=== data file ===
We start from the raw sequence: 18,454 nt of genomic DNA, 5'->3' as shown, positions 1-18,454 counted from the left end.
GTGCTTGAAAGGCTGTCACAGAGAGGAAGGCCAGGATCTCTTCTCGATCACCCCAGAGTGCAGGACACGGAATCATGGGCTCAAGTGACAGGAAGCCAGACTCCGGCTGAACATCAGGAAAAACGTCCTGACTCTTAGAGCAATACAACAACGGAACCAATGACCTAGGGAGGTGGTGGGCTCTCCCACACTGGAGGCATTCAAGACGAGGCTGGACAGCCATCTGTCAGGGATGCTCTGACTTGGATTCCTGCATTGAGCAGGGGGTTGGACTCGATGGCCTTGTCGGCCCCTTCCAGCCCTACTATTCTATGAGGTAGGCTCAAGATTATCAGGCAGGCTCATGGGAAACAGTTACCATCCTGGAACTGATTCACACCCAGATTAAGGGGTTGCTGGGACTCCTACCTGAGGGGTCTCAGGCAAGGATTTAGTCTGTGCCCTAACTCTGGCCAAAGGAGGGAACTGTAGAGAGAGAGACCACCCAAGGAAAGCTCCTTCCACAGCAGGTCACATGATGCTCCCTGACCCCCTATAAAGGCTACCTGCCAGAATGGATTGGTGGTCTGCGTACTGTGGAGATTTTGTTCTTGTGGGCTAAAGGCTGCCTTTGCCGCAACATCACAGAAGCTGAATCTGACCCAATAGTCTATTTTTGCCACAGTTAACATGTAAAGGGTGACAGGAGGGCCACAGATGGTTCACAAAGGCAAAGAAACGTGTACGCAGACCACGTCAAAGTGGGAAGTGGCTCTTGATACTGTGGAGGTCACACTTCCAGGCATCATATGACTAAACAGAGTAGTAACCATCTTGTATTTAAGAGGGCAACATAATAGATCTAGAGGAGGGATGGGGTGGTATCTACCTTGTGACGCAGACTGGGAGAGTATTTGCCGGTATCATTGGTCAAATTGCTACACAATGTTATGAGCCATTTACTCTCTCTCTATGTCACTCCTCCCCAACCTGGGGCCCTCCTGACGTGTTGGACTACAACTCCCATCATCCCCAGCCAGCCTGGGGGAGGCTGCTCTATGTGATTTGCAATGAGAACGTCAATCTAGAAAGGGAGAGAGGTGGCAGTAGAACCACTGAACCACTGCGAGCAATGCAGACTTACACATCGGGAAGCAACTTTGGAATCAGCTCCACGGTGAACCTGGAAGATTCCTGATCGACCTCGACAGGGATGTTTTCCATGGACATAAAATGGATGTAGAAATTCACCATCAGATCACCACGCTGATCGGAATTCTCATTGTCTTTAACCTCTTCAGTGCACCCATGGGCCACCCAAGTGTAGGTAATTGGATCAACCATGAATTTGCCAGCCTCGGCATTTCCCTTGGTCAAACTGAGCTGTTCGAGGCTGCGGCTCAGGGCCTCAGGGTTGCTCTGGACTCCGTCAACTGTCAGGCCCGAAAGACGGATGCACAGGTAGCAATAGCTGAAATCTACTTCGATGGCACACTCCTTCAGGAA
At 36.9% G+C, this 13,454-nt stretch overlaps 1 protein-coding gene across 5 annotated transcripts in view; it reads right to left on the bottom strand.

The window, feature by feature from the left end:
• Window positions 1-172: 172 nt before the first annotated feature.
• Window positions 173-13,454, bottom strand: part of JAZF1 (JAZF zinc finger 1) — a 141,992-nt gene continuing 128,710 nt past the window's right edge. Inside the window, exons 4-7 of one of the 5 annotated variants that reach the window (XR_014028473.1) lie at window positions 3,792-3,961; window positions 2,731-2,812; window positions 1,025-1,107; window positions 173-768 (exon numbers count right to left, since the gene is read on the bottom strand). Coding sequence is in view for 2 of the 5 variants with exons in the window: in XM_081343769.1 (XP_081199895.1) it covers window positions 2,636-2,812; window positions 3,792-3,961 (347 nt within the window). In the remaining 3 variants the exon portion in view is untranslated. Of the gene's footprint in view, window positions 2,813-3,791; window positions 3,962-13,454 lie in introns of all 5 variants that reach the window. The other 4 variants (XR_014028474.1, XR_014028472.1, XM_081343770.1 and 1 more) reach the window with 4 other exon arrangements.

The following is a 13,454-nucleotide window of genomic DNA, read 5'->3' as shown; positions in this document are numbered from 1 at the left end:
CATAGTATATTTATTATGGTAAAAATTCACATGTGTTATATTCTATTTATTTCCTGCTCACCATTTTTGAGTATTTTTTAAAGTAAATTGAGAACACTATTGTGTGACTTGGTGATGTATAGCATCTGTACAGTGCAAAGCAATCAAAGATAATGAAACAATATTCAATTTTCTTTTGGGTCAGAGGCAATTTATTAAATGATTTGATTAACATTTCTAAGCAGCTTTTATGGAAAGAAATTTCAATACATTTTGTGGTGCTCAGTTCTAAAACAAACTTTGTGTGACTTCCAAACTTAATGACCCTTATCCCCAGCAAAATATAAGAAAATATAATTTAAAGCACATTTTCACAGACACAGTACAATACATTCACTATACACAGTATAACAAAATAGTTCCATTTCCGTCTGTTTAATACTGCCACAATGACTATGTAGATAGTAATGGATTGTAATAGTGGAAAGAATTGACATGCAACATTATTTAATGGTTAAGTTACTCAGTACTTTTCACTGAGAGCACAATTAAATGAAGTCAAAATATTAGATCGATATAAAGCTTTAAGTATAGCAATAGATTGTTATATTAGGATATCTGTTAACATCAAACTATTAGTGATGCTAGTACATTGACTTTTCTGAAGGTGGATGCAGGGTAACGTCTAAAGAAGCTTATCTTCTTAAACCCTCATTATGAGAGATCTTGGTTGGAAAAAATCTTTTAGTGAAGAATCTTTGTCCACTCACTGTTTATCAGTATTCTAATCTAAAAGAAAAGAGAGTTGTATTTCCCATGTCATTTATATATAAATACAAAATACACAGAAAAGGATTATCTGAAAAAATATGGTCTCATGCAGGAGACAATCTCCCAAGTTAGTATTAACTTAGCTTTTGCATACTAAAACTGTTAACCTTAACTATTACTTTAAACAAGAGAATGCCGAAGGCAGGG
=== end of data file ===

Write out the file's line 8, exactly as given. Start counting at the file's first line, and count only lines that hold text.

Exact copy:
CATAGTATATTTATTATGGTAAAAATTCACATGTGTTATATTCTATTTATTTCCTGCTCACCATTTTTGAGTATTTTTTAAAGTAAATTGAGAACACTATTGTGTGACTTGGTGATGTATAGCATCTGTACAGTGCAAAGCAATCAAAGATAATGAAACAATATTCAATTTTCTTTTGGGTCAGAGGCAATTTATTAAATGATTTGATTAACATTTCTAAGCAGCTTTTATGGAAAGAAATTTCAATACATTTTGTGGTGCTCAGTTCTAAAACAAACTTTGTGTGACTTCCAAACTTAATGACCCTTATCCCCAGCAAAATATAAGAAAATATAATTTAAAGCACATTTTCACAGACACAGTACAATACATTCACTATACACAGTATAACAAAATAGTTCCATTTCCGTCTGTTTAATACTGCCACAATGACTATGTAGATAGTAATGGATTGTAATAGTGGAAAGAATTGACATGCAACATTATTTAATGGTTAAGTTACTCAGTACTTTTCACTGAGAGCACAATTAAATGAAGTCAAAATATTAGATCGATATAAAGCTTTAAGTATAGCAATAGATTGTTATATTAGGATATCTGTTAACATCAAACTATTAGTGATGCTAGTACATTGACTTTTCTGAAGGTGGATGCAGGGTAACGTCTAAAGAAGCTTATCTTCTTAAACCCTCATTATGAGAGATCTTGGTTGGAAAAAATCTTTTAGTGAAGAATCTTTGTCCACTCACTGTTTATCAGTATTCTAATCTAAAAGAAAAGAGAGTTGTATTTCCCATGTCATTTATATATAAATACAAAATACACAGAAAAGGATTATCTGAAAAAATATGGTCTCATGCAGGAGACAATCTCCCAAGTTAGTATTAACTTAGCTTTTGCATACTAAAACTGTTAACCTTAACTATTACTTTAAACAAGAGAATGCCGAAGGCAGGG